For us Ida was the power outage and maybe some of this money can help fix that.
More than $1 billion in federal money will soon flow to Louisiana for long-term rebuilding from Hurricane Ida, the Category 4 storm that devastated the state’s southeast last year, Gov. John Bel Edwards announced Tuesday. The $1.27 billion for Ida as well as flooding that hit parts of Louisiana in May 2021 was approved by Congress more than a year ago. It has since been tied up in the federal government’s convoluted process for distributing it. Further long-term relief money from the federal government for Ida recovery will eventually be on the way to Louisiana. An additional $842 million was recently approved for the same storms, but various steps remain before it can begin to be distributed. The state’s signing of an agreement with the U.S. Department of Housing and Urban Development will now allow the initial $1.27 billion to flow. “Louisiana was hit hard over the last two years, and with access to this new federal recovery funding, we are expanding statewide programs for homeowner assistance, affordable rental housing, economic revitalization, and infrastructure and community resilience projects,” Edwards said in a statement.nola.com
We are finally getting more money for Laura and Delta relief.
In addition to the Ida relief, an additional $450 million in long-term rebuilding money is also being released for Hurricanes Laura and Delta, which hit southwest Louisiana in 2020. The first $600 million approved for that region finally began to be distributed in late September – more than two years after Laura wrecked the region. Louisiana residents who may qualify for federal rebuilding grants should visit restore.la.gov for further information, with much of the money intended for low- to moderate-income families. The state has also been sending mail, email and text messages to households that may qualify in hopes of having them respond and sign up, said Pat Forbes, head of the state Office of Community Development. The money is in addition to immediate assistance provided by FEMA and other federal bodies. It is intended to address long-term recovery needs related to housing, infrastructure and economic development. The process is, however, slow and cumbersome, and the amount Congress approves can vary widely. There have been various proposals to change the process, though they have so far been unsuccessful. The money is distributed in the form of Community Development Block Grants, overseen by HUD.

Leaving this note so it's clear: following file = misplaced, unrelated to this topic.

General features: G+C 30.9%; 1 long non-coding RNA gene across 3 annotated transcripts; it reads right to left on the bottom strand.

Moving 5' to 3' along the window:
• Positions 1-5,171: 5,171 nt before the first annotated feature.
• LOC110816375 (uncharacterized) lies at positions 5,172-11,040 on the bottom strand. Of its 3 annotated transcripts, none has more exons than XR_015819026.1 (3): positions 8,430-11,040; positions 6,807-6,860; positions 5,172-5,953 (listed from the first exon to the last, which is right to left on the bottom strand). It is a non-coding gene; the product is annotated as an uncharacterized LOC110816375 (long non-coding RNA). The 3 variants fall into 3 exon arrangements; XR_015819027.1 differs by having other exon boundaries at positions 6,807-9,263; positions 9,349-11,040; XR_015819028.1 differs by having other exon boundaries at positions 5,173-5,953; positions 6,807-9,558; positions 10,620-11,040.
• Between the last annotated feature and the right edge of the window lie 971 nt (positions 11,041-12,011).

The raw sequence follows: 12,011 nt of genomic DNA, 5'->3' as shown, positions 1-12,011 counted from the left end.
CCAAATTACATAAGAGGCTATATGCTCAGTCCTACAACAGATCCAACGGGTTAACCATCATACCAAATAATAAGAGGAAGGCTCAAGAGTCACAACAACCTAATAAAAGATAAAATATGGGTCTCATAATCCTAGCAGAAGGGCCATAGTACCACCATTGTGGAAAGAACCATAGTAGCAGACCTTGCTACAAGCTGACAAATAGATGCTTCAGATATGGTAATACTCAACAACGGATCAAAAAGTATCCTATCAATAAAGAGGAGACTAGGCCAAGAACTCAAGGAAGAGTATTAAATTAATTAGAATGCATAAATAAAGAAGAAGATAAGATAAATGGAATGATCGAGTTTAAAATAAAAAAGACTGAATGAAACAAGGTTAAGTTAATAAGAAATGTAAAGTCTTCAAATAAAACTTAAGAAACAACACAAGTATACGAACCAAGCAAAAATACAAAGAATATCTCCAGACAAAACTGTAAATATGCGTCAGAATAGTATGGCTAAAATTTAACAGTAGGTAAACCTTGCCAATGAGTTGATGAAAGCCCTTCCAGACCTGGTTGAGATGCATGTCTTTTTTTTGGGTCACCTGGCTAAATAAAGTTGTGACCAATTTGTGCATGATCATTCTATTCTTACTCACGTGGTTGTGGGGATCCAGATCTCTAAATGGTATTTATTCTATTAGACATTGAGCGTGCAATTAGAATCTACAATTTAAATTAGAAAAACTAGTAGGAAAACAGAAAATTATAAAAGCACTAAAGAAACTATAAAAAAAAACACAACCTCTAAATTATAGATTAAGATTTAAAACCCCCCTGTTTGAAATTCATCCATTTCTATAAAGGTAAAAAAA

Lake Charles is a prime case of the relief going wrong.
Lake Charles and the surrounding region have served as a particularly egregious example of communities waiting on long-term disaster recovery funding. Laura, another Category 4 storm, was one of the strongest hurricanes to ever hit the state, but it took more than two years for money to begin to be distributed. Beyond Laura, the Lake Charles area was also hit by Category 2 Delta six weeks later, a severe winter storm in February 2021 and heavy flooding in May 2021. Ida made landfall at Port Fourchon and left a trail of destruction as it moved across the state’s southeast. It caused an estimated $55 billion in damage in Louisiana, according to the National Hurricane Center.
This money will be a help for the state.